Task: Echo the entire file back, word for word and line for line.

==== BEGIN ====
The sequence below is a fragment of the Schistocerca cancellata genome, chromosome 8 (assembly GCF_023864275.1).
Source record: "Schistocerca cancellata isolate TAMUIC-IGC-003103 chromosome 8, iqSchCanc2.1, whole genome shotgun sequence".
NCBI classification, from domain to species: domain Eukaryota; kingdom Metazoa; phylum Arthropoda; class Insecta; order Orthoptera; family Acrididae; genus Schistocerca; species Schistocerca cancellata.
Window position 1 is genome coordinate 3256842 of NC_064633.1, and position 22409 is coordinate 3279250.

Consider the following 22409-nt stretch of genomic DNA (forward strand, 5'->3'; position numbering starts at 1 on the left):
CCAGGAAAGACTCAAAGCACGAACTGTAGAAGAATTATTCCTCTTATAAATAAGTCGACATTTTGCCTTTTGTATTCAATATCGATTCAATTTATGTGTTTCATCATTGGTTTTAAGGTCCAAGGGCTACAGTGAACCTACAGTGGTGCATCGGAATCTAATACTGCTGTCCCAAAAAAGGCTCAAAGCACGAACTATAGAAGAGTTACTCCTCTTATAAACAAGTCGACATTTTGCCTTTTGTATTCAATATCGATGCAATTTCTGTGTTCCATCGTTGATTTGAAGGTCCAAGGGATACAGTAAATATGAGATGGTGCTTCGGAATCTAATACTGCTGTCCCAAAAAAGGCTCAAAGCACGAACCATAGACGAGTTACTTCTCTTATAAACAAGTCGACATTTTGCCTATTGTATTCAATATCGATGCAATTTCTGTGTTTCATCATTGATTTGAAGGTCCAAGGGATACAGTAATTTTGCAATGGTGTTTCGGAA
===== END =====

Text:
The sequence below is a fragment of the Schistocerca cancellata genome, chromosome 8 (assembly GCF_023864275.1).
Source record: "Schistocerca cancellata isolate TAMUIC-IGC-003103 chromosome 8, iqSchCanc2.1, whole genome shotgun sequence".
NCBI classification, from domain to species: domain Eukaryota; kingdom Metazoa; phylum Arthropoda; class Insecta; order Orthoptera; family Acrididae; genus Schistocerca; species Schistocerca cancellata.
Window position 1 is genome coordinate 3256842 of NC_064633.1, and position 22409 is coordinate 3279250.

Consider the following 22409-nt stretch of genomic DNA (forward strand, 5'->3'; position numbering starts at 1 on the left):
CCAGGAAAGACTCAAAGCACGAACTGTAGAAGAATTATTCCTCTTATAAATAAGTCGACATTTTGCCTTTTGTATTCAATATCGATTCAATTTATGTGTTTCATCATTGGTTTTAAGGTCCAAGGGCTACAGTGAACCTACAGTGGTGCATCGGAATCTAATACTGCTGTCCCAAAAAAGGCTCAAAGCACGAACTATAGAAGAGTTACTCCTCTTATAAACAAGTCGACATTTTGCCTTTTGTATTCAATATCGATGCAATTTCTGTGTTCCATCGTTGATTTGAAGGTCCAAGGGATACAGTAAATATGAGATGGTGCTTCGGAATCTAATACTGCTGTCCCAAAAAAGGCTCAAAGCACGAACCATAGACGAGTTACTTCTCTTATAAACAAGTCGACATTTTGCCTATTGTATTCAATATCGATGCAATTTCTGTGTTTCATCATTGATTTGAAGGTCCAAGGGATACAGTAATTTTGCAATGGTGTTTCGGAA